The Art of Anticipating a Game

Gretchen Rubin, one of my favorite people on the internet, has a mantra that anticipating happy events is part of living a happy life. Just thinking about or planning a new experience can make a person’s currently dull circumstances lighter.

Considering the post-E3 landscape that we are in, now is a good time to celebrate the way we anticipate.

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As a kid, any game or console I wanted was one I heard about it on the playground and had tried at a friend’s house. I didn’t know anything about E3 or PAX. Even when YouTube came on the scene I didn’t receive many announcements on the internet. Word of mouth was the only way I learned about games. The same stood true for when I got back into gaming. My wife let me play on her 3DS with her copies of Animal Crossing: New Leaf and Pokemon X. I didn’t hear about them from anywhere else, just because my internet interests weren’t there.

Since re-entering the video game scene, however, the way I anticipate a game has changed drastically.

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The first game I saw announced on the internet was 2016’s Pokemon Sun and Moon. After seeing the trailer in February, I started a tradition that I’ve maintained ever since: play older games in the series and get a context / appreciation for the developers’ ongoing work.

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Before Sun and Moon released, I went back and played Pokemon Black and White, which may be the best mainline Pokemon games yet. I tried to play through Platinum, but I wasn’t successful. Regardless, this exercise got me ready for a new Pokemon adventure, and I lapped up every new tidbit of info they released in the following months. I heard of an event called E3, a big gaming convention where Nintendo would show off gameplay of Sun and Moon. So I decided to tune in.

As fate would have it, that E3 was when Nintendo dropped their trailer for Breath of the Wild.

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I was speechless. I watched the Treehouse livestreams and almost bought a Wii U right then and there, until I heard that it was also coming to Nintendo’s newly-rumored NX system. That was confirmed in October when I saw Nintendo’s trailer for the Switch. Before its launch I replayed Ocarina of Time as well as the original Zelda on the NES because I heard that they were “going back to their roots.” Then the Switch released in March and well… the rest is history.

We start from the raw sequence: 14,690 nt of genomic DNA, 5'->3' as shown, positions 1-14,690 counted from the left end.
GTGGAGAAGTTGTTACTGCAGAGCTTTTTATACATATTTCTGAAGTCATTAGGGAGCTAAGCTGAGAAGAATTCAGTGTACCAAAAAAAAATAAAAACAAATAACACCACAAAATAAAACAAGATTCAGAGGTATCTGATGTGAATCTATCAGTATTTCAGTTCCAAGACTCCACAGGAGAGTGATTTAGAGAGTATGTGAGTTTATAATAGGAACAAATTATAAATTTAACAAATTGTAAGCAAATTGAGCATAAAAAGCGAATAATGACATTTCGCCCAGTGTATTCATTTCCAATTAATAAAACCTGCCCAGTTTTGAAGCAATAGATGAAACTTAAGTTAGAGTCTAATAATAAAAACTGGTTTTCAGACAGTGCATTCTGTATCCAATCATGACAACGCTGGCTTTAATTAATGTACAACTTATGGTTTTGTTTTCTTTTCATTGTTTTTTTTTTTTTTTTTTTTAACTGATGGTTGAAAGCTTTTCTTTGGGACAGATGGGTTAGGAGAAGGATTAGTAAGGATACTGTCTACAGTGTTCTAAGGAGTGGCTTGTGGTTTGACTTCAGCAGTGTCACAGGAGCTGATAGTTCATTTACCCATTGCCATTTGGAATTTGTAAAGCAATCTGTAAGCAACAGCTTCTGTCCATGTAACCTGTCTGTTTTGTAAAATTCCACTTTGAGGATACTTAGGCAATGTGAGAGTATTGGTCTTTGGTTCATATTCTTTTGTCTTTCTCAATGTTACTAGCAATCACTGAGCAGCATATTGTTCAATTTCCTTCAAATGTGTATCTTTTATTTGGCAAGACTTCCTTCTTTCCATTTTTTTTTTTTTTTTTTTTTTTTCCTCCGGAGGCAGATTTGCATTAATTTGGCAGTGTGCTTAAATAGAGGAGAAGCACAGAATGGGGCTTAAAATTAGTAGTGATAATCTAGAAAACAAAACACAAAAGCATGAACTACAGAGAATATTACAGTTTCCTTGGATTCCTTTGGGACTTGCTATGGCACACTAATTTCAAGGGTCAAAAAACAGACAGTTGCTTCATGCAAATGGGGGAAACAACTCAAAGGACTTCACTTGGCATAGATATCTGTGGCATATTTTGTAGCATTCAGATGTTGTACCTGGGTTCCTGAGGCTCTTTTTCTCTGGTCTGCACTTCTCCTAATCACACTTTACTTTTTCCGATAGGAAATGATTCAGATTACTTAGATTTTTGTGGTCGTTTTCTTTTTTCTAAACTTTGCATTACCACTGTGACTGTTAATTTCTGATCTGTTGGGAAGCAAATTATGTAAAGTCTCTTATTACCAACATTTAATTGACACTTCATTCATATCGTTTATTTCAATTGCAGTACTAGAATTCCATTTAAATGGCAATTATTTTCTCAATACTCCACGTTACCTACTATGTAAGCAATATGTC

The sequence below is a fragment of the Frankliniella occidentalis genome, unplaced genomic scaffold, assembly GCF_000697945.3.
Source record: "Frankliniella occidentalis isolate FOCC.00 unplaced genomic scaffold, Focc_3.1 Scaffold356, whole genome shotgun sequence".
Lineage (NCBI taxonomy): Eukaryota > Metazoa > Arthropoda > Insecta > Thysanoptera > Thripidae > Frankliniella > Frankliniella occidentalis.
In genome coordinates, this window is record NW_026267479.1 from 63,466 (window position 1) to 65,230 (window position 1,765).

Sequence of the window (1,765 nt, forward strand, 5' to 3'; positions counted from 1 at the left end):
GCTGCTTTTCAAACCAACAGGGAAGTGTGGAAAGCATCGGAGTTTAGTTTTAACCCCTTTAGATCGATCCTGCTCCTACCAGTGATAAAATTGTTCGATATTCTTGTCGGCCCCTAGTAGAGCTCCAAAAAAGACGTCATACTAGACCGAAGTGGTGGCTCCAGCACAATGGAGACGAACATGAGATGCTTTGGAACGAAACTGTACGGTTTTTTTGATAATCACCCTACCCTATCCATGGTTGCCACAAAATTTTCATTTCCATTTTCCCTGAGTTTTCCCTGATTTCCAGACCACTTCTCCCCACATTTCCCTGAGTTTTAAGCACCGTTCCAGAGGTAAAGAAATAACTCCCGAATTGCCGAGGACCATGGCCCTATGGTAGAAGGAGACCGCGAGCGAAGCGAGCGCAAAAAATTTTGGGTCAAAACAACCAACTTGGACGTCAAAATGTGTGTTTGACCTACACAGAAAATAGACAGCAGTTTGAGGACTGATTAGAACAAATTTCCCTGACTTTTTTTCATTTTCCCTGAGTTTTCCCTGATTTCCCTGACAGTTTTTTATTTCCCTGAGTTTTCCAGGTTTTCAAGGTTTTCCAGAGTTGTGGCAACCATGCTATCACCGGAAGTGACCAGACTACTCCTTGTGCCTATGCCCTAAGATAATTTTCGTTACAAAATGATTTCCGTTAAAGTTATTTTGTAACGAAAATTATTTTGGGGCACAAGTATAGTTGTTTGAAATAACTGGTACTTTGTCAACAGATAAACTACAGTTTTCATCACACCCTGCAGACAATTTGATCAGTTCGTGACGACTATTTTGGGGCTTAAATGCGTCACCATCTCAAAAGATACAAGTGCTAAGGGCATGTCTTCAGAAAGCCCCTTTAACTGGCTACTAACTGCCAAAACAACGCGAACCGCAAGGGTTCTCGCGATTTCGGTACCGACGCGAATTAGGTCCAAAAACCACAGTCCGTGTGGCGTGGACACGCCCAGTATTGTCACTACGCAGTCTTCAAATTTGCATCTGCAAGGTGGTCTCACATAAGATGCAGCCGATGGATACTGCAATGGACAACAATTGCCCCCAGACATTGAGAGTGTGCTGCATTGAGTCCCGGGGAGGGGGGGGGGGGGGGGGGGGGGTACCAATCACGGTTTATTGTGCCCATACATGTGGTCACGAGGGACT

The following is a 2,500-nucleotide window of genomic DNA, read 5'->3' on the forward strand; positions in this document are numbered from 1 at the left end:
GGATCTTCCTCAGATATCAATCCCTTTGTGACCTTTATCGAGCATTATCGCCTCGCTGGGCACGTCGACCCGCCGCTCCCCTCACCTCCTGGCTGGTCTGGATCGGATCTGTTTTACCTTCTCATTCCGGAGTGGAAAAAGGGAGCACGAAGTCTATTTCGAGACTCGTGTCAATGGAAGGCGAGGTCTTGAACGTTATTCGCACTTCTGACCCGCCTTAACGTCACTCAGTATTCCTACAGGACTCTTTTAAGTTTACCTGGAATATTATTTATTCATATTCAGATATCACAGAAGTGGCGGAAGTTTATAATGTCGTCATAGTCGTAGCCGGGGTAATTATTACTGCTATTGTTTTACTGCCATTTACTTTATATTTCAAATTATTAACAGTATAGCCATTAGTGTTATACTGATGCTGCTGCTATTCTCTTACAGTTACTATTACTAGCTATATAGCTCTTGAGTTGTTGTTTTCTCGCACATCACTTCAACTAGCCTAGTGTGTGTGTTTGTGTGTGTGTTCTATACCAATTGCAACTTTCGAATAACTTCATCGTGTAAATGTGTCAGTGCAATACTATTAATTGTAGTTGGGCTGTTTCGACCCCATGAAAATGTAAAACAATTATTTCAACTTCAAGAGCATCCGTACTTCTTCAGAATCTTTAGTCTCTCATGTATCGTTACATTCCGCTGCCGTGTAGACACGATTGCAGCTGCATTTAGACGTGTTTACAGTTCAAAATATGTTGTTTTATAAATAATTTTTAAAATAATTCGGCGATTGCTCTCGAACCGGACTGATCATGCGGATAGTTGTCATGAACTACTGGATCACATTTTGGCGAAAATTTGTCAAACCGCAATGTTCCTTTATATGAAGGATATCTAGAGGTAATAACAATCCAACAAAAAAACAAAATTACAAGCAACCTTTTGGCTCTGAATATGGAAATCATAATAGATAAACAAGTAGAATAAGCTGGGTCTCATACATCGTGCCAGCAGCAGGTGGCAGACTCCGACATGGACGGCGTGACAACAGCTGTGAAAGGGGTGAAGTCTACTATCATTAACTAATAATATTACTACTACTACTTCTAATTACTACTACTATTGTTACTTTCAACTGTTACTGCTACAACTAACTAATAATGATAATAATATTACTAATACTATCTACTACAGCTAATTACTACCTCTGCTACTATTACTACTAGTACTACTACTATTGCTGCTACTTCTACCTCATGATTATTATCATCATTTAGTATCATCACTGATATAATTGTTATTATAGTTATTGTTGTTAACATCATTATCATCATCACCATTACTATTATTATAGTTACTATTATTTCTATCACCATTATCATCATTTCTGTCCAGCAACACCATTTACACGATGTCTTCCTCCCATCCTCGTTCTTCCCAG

And then Nintendo blew me away again in their 2017 presentation. I never thought I would see a new Metroid game again, but here we are, in a world where Samus Returns actually exists.

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In 2018 there were so many good games that I had to add in another tradition: after watching the Direct and Treehouse events, I started scheduling and budgeting what I could spend for the big new releases. For me this heightens the anticipation, deciding which ones are really worth my time and which ones I’ll consider for later.

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I know some people are saying E3 is a dying event, but Nintendo’s presentation this year spoke otherwise. I fully believe in the E3 tradition. There’s nothing quite like that moment of uncertainty followed by sheer excitement when you finally piece together the announcement, like when 2017’s Metroid Prime 4 logo appeared, or when they announced that “Everyone is Here” for Super Smash Bros. Ultimate, throwing in every fighter in the series history. And Nintendo had plenty of moments like that in this year’s presentation: Banjo-Kazooie’s fighter reveal, The Witcher 3 port, and let’s not forget that teaser for Breath of the Wild’s sequel. Their Treehouse streams were engaging this year as well. They totally sold me on Astral Chain and Dragon Quest XI. In fact, I considered buying almost every game they showed.

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I dislike it when people lecture the internet to “hype responsibly.” Yes you should keep expectations realistic, yes you should take trailers with a grain of salt, and yes you should be careful about preordering a game. But looking forward to a game and speculating about it is all part of the fun. People say E3 is like Video Game Christmas, and I would agree: you get some things you wanted, and some things you didn’t. When you stop and remember the details, Christmas always had its highs and disappointments.

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E3 was a little bit more special for me this year because I got to watch the direct with my nephew who has only recently started playing Smash Bros. He had no idea who the Hero from Dragon Quest was, or what Banjo Kazooie was, so it was fun to help educate him on why these fighters are important additions.

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Following E3 of this year, I’m preparing and budgeting for the following games:

  • Super Mario Maker 2
  • Fire Emblem: Three Houses
  • Astral Chain
  • Link’s Awakening
  • Ni No Kuni
  • Dragon Quest XI
  • Spyro Reignited Trilogy
  • Hollow Knight: Silksong
  • Animal Crossing: New Horizons
  • Luigi’s Mansion 3

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I know that’s a long list, but don’t worry, I have good news: I also have Collection of Mana, Oninaki, Sekuna: of Rice and Ruin, and Dragon Quest Builders 2 on the radar. Several of these will probably have to wait until 2020, just because I just don’t have that much fun money for such a short period of time. I mean, let’s be reasonable…

What games are you anticipating this year? Do you guys have a tradition or set of rules before a game comes out?

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